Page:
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Non-conventional Warfare and Me

May 9, 2009 | by Sara Yoheved Rigler

Israel's state-of-the-art defense.

"There are only three substances which threaten our country. Two are chemical and one is biological."

I was among a dozen and a half residents of Jerusalem's Old City attending a lecture/demonstration on "Non-conventional Warfare." The speaker, Luba, was a young, pretty soldier wearing a khaki green uniform. She spoke with a thick Russian accent in an official, pleasant tone that sounded more like she was giving a lecture on nutrition than on how to respond to deadly chemical and biological agents.

"The two chemical agents which threaten our country are nerve gas and mustard gas. The one biological agent which threatens our country is anthrax."

A hand shot up. "What about smallpox?" the bearded gentleman asked. "If smallpox is not a threat, why did 20,000 public health workers just get vaccinated with smallpox?"

Luba gave an indulgent smile. She was obviously used to this much-asked question. "According to our intelligence services," she asserted like a well-versed government spokesperson, "our enemies are in possession of only these three substances at this time."

I didn't know whether to feel relieved because smallpox is not an immediate threat or frightened because nerve gas and mustard gas definitely are. I had no time to decide, however, for Luba was forging ahead.

"You should know what to do in case of a chemical or biological attack. We will start with nerve gas."

"If you are wearing your proper protection, a gas mask and two layers of long-sleeved clothing, you will not be injured by these substances. However, you should know what to do in case of a chemical or biological attack. We will start with nerve gas.

"Nerve gas penetrates through the skin and the respiratory organs. It paralyzes the central nervous system. Symptoms of nerve gas penetration are:

  • Loss of control of body fluids such as urine, tears, and saliva
  • Uncontrolled tremors
  • Blurred vision
  • Chest pain
  • Difficulty breathing"

I looked around me. The audience, who only a few minutes ago had been joking about the hour's delay in starting the lecture, now looked grave.

The antidote for nerve gas, Luba explained, was atropine. A syringe containing atropine was included in the gas mask kit distributed to every Israeli man, woman, and child. If we noticed any two of the above symptoms, we were supposed to immediately inject ourselves with atropine.

Luba demonstrated. One end of the atropine cylinder was yellow, the other green. "You hold it like this, with the yellow end up and the green end down," Luba explained, "like the yellow sun above and the green grass below."

Someone snickered: Sesame Street chemical warfare prep.

Then Luba showed us how to inject our thigh, through our two layers of clothing, of course, and wait five seconds for the atropine to enter our bodies. Then we were to affix the empty syringe to our lapel by bending the needle through the buttonhole of our lapel, as Luba demonstrated, to show the emergency medical workers who would soon arrive that we had already received the injection.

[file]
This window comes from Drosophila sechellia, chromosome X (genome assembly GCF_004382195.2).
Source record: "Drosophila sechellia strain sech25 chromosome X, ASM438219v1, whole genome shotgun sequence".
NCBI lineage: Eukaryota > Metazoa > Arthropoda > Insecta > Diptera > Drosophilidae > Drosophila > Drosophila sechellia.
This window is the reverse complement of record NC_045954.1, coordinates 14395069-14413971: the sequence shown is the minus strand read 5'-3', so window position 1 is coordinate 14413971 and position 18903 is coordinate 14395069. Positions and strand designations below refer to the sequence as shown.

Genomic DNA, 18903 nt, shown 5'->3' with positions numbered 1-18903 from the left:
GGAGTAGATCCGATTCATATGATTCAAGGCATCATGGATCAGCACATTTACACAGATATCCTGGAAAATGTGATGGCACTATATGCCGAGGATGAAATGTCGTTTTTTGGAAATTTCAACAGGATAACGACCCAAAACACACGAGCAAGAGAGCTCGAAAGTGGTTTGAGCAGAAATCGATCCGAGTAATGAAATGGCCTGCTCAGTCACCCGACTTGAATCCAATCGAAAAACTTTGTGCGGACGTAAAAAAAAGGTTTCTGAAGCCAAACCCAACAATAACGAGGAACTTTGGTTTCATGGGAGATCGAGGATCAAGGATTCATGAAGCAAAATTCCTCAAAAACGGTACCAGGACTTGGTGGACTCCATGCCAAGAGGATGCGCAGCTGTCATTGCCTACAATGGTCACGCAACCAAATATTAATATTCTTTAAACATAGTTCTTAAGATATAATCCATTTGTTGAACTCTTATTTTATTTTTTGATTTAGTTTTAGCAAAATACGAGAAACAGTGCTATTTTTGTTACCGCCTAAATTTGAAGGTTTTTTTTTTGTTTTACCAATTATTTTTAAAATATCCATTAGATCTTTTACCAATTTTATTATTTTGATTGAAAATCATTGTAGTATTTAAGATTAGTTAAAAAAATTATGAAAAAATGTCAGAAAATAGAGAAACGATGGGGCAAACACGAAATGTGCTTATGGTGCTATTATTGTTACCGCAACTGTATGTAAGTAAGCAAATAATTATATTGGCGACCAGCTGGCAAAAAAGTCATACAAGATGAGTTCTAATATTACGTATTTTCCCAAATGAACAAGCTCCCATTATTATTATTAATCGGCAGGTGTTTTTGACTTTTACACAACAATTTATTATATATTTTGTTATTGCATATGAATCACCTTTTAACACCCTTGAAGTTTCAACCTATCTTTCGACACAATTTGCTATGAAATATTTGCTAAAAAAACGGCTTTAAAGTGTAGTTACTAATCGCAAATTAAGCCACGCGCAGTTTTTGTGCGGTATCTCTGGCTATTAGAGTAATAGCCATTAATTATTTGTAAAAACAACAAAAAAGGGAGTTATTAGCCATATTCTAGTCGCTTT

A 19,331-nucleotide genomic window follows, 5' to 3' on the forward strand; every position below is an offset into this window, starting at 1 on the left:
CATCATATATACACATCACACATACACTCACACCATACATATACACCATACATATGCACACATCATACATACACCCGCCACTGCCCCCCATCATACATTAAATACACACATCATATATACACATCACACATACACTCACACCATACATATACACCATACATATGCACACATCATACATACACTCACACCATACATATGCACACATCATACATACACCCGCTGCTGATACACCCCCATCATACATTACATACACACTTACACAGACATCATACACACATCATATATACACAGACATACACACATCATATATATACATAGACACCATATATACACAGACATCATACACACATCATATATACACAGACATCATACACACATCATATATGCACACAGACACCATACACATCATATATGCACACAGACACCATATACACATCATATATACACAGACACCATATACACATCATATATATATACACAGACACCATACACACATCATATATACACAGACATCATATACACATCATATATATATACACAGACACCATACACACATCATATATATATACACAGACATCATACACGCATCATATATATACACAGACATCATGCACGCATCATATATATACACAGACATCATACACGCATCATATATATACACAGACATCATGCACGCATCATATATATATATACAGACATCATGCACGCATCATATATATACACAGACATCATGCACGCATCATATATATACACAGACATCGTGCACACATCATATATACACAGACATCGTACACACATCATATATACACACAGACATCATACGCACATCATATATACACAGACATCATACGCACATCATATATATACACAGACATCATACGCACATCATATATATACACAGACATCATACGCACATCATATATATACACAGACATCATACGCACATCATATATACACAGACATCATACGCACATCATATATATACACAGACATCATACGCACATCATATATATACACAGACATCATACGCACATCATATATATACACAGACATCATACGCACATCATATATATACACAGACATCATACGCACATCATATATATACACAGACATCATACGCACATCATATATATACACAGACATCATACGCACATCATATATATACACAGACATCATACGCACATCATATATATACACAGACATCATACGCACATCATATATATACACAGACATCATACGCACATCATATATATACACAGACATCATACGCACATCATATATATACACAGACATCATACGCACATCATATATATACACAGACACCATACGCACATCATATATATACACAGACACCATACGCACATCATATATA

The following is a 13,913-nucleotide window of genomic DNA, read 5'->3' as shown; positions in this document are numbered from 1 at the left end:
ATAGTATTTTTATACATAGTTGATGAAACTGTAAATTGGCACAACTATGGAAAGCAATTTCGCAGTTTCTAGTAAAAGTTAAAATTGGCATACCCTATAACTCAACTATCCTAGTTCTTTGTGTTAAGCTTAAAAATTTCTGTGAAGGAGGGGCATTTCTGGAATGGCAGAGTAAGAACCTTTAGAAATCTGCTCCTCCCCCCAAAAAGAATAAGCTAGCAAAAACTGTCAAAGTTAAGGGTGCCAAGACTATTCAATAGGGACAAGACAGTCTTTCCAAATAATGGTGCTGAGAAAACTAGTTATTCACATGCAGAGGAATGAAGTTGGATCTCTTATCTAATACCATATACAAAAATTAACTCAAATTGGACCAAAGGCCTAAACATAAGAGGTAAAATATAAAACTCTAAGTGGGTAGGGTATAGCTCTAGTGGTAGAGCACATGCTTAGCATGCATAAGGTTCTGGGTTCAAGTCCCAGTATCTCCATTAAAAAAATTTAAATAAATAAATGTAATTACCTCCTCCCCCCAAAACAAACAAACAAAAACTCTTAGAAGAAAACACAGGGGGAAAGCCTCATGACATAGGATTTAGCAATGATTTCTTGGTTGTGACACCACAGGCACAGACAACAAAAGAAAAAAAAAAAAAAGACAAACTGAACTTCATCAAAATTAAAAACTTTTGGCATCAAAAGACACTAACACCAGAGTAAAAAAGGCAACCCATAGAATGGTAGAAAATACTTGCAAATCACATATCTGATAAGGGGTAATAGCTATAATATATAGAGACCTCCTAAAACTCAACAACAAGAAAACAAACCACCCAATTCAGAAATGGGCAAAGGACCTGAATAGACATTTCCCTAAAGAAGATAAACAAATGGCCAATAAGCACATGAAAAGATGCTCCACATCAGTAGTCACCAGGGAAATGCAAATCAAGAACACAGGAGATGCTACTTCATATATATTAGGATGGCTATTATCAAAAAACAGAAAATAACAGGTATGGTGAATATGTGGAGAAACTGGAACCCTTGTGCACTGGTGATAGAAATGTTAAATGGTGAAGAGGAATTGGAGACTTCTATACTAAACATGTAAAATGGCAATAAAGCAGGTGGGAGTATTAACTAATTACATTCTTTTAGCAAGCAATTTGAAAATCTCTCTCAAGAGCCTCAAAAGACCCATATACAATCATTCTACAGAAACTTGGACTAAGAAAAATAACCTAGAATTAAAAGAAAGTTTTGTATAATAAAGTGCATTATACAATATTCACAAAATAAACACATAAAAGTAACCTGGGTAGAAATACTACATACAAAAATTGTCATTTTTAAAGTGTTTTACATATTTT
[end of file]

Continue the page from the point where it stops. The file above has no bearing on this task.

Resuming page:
Sitting there wearing a lapel-less crewneck sweater, I wondered what people not wearing an army uniform would do, and how long it would take the emergency medical workers to break into hundreds -- thousands? -- of apartments where families were cowering in their sealed rooms far from the front door.

Immediately, however, we progressed to mustard gas. "Mustard gas is spread as a liquid or as an aerosol. It enters the body through the eyes, skin, and respiratory system. Its symptoms are:

  • A strong redness on the eyes and skin
  • Strong irritation of the skin and lungs
  • Severe burns on the skin, which turn into blisters."

The bearded gentleman interrupted. "How long does it take for the burns to blister?"

Luba was well-versed in the answer: "Approximately two minutes."

"There is no antidote for mustard gas. You wait for the emergency medical team to arrive."

"And what is the antidote for mustard gas?" he wanted to know.

"There is no antidote for mustard gas," Luba answered, unblinking. "You wait for the emergency medical team to arrive. Meanwhile, you remove the mustard gas which has condensed on your skin with the aid of body powder. You go to the corner of the room -- because mustard gas is highly contagious -- and you apply the body powder to the exposed area. Then, using a gauze pad, you wipe the liquid substance away three times in each place, like this," and she demonstrated. "Be careful to dispose of the gauze pads in a plastic garbage bag. But don't worry, the emergency medical team will arrive and take care of you."

The bearded gentleman did not look reassured. "How long does it take from initial contact with mustard gas until death occurs?"

Luba knew the answer to that, too. "Three to four minutes."

Three to four minutes? I started doing the math in my head. It takes two minutes for the burns to blister. Then I have to get out my body powder, which will be in a carton among bottles of spring water (four liters per person recommended), cans of tuna fish and chickpeas, games and toys for the children, and reading matter to idle away the time until we hear the all-clear siren. Then I have to find the gauze pads in the first-aid kit, grab a plastic garbage bag (not even on the list of things we should supply our sealed room with), run to the corner, and start wiping -- all in one to two minutes.